According to the agreement, the goal of the study is to “understand energy and nutrient connectivity (via movement of native migratory fish) between the river, bay, and Lake Michigan proper and to determine how it influences fishery production. Findings of this study will be critical to measuring the success of FishPass and establishing future fish passage objectives that align with management objectives for the Boardman/Ottaway River fish community.” The project will “track the eventual destination of native migratory fishes in the upper Boardman/Ottaway River…to simulate future passage at FishPass,” the agreement states. Researchers at Cornell University and the University of Windsor will conduct a study of energy and nutrient dynamics in the river thanks to funding from the Great Lakes Restoration Initiative and Great Lakes Fishery Commission.
City Director of Public Services Frank Dituri said in a memo that the study will “allow for scientific data collection to occur in the time frame that was initially expected” for FishPass work to be underway, calling the project “supportive and complementary to the FishPass project.” In a May 2 update, the Great Lakes Fishery Commission wrote on a Facebook page created for FishPass that 77 white suckers and 13 longnose suckers had already been captured at the weir. The group is asking for the public’s help in the project by following closure laws and reporting the capture of any tagged fish.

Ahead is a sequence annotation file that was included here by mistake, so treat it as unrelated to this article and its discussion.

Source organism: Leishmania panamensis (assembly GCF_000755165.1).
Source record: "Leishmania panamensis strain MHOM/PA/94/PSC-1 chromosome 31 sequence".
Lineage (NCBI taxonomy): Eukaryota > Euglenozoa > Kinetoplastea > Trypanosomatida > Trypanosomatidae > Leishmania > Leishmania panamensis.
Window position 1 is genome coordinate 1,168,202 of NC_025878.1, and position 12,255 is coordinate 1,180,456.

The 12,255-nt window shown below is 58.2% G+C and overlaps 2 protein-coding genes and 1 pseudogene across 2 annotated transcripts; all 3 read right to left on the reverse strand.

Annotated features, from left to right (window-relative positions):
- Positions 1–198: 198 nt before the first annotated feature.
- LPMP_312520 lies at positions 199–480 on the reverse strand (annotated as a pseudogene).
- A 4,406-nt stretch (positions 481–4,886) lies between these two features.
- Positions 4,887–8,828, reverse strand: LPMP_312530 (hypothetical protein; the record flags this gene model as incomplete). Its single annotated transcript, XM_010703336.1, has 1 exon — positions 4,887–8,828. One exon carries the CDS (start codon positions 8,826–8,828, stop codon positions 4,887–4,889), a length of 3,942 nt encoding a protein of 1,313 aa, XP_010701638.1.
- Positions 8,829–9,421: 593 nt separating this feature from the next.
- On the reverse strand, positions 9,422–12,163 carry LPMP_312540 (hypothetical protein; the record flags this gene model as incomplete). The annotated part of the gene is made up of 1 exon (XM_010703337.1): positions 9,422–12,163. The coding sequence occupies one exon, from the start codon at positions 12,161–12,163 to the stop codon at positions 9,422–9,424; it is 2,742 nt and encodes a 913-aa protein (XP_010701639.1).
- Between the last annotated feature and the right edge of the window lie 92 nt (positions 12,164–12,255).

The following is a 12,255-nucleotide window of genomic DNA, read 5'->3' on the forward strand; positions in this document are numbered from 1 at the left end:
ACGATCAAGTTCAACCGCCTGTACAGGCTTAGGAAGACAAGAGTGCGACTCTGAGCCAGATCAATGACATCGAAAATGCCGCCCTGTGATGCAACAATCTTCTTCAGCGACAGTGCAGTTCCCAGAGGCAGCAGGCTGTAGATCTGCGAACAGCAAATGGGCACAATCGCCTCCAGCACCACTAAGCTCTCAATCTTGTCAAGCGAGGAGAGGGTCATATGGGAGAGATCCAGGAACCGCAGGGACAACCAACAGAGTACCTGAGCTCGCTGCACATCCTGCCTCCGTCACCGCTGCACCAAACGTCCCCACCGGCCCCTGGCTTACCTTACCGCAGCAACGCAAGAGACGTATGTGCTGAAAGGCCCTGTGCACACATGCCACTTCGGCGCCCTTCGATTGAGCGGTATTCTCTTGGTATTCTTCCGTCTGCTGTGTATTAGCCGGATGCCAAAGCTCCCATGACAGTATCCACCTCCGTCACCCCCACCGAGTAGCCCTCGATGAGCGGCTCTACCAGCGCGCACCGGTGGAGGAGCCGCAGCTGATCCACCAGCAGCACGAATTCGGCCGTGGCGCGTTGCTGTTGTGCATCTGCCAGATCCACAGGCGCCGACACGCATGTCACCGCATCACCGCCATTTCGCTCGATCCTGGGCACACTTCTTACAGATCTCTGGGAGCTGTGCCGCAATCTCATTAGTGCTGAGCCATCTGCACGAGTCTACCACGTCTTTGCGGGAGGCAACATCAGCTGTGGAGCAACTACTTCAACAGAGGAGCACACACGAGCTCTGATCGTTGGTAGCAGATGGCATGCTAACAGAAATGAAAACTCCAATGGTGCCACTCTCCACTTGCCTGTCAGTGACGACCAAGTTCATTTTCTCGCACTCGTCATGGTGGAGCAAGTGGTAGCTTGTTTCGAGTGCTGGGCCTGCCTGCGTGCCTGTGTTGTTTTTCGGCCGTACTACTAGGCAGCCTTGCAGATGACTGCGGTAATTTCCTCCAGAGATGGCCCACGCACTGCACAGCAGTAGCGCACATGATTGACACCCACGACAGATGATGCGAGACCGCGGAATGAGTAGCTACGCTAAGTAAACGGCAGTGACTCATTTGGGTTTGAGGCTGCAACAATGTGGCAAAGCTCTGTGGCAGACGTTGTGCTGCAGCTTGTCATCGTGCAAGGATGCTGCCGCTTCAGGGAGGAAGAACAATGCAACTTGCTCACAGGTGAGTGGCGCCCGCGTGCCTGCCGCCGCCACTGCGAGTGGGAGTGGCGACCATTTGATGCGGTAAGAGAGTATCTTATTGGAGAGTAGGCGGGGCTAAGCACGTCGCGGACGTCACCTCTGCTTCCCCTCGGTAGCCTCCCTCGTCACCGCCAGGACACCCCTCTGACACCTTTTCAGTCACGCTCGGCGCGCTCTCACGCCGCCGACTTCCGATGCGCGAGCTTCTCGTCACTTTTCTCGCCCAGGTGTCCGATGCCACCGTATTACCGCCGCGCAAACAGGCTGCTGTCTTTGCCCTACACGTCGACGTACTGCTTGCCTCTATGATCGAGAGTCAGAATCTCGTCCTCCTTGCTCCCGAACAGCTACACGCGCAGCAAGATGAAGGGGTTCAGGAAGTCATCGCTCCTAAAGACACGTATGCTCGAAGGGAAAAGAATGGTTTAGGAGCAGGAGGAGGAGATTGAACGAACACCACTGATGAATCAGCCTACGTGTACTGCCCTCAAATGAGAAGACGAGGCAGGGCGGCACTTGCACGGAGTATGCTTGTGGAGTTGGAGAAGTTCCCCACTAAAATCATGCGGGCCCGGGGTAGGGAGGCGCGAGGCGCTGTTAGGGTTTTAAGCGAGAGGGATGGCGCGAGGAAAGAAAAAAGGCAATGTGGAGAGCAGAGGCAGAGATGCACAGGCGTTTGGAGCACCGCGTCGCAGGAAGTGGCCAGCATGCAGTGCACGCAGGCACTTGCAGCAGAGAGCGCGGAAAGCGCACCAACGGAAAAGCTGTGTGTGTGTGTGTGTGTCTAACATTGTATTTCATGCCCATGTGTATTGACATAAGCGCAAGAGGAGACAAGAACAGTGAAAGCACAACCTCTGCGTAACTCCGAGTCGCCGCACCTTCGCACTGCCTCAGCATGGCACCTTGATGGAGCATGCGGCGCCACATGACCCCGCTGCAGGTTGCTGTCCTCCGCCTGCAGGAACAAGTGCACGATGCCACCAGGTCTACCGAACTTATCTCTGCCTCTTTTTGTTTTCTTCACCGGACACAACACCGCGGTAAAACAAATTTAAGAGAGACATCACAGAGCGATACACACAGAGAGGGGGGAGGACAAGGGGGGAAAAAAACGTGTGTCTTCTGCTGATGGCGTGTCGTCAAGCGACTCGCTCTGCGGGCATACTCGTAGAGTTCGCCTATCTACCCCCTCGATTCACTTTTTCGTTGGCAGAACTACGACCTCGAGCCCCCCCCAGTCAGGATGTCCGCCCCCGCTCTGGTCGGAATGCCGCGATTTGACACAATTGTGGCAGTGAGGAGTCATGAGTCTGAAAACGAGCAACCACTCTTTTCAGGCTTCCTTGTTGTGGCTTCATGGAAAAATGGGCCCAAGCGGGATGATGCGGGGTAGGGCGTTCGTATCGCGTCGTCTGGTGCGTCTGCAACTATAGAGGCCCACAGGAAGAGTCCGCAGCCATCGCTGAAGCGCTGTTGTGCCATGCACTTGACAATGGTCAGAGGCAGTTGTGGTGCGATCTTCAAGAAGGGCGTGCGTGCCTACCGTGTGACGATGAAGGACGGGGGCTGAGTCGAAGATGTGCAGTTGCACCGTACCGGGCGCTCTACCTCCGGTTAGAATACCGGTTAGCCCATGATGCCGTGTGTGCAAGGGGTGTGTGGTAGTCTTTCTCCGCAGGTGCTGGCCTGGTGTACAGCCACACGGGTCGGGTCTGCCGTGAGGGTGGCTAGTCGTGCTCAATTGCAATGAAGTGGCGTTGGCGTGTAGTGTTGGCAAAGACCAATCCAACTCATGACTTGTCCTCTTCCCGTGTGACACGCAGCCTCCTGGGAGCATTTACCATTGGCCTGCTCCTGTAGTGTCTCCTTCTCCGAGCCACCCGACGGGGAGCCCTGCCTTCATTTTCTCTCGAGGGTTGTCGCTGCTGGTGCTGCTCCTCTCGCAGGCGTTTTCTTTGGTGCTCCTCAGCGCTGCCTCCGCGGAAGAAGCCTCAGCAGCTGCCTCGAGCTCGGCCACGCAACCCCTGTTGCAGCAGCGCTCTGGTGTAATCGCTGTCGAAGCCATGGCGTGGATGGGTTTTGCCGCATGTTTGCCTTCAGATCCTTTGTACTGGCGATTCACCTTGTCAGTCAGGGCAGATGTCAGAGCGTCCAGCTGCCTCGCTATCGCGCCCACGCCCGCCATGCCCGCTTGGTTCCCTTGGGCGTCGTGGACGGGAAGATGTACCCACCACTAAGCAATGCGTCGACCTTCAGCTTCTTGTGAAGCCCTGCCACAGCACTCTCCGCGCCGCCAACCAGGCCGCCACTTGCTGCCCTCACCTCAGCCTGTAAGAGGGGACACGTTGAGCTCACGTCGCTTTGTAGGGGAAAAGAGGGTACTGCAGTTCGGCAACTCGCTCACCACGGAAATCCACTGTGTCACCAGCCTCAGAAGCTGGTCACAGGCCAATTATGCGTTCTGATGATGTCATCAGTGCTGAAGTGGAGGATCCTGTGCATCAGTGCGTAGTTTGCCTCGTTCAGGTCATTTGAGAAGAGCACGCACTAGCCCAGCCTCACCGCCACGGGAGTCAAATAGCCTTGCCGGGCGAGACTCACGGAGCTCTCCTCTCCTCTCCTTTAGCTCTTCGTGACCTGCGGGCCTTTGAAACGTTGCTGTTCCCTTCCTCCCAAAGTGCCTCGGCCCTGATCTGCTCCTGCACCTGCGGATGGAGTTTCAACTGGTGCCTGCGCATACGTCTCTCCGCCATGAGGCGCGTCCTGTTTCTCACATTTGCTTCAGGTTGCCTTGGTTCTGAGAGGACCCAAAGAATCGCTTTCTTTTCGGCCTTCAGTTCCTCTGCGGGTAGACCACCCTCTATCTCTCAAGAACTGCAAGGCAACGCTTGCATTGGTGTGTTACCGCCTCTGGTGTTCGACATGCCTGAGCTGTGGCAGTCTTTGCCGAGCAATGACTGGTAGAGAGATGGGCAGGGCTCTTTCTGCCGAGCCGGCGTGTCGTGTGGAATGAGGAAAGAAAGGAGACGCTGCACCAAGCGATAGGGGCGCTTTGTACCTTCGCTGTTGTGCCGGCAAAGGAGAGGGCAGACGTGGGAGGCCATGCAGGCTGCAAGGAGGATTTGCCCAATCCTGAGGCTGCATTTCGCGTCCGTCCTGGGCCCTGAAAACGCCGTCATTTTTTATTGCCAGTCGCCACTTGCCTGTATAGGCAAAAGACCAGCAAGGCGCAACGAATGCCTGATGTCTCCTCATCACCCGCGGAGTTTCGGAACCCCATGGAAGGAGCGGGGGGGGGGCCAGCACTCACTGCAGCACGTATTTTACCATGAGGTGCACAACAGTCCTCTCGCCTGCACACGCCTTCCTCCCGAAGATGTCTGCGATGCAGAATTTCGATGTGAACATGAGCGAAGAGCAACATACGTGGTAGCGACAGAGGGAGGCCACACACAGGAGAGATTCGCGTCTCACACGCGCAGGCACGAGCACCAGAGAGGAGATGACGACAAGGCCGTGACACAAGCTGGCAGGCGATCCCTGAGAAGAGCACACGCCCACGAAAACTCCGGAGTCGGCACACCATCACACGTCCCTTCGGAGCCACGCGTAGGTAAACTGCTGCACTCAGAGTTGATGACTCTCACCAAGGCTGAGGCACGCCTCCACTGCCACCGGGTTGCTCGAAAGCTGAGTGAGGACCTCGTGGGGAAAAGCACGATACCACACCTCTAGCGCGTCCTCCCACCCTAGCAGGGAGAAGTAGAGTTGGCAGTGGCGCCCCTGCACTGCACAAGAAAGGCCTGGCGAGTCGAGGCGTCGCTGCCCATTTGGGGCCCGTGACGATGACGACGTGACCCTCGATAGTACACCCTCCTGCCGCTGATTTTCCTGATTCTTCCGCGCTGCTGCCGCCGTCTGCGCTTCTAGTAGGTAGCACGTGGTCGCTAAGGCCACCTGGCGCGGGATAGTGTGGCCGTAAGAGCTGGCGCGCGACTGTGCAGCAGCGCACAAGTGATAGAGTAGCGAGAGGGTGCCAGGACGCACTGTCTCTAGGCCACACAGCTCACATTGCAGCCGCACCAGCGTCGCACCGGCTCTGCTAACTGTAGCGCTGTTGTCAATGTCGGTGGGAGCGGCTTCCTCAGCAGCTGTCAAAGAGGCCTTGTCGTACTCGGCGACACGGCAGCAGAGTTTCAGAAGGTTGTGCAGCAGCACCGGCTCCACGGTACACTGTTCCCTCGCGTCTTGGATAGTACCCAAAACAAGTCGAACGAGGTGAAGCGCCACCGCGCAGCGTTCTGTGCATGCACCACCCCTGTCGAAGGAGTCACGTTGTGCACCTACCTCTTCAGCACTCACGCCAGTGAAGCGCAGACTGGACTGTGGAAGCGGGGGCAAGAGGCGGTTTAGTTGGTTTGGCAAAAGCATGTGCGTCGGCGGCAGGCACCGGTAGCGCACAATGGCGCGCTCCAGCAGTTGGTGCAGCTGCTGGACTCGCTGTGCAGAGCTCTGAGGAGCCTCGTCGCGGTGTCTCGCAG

The Great Lakes Fishery Commission also noted other FishPass-related projects are underway, including fishery assessments recently conducted on the north branch of the Boardman/Ottaway to determine whether the watershed could eventually accommodate the reintroduction of Arctic grayling. “It may be possible to reintroduce a once-plentiful native fish, like the Arctic grayling, upstream,” the group posted. “And downstream, lake sturgeon may return. Good things to come!” According to the Facebook page, a new film called “The Ottaway: A River Reconnected” is also set to be released later this year. The film is a sequel to “A River Reborn,” a one-hour documentary released in 2017 about the Boardman/Ottaway river restoration project. A trailer for the sequel film has been released online.
Meanwhile, while waiting to see what the future holds for FishPass – or alternatively, some other type of repair project to address the deteriorating Union Street Dam – the city has hired engineering firm AECOM to monitor the dam on an ongoing basis after a recent state inspection downgraded its safety rating to fair-to-poor condition. Work, which has already begun since commissioners approved the contract last fall, will include establishing a topographic survey and survey monuments on the dam, investigating slope stability and seepage, evaluating spillway capacity, evaluating and planning for tree removal, inspecting submerged portions of the dam through dive/video inspections, and quarterly inspections of the dam and project structures, among other assessments.
Pictured: The Union Street Dam site prior to FishPass construction (left); rendering of site with FishPass built (right)Comment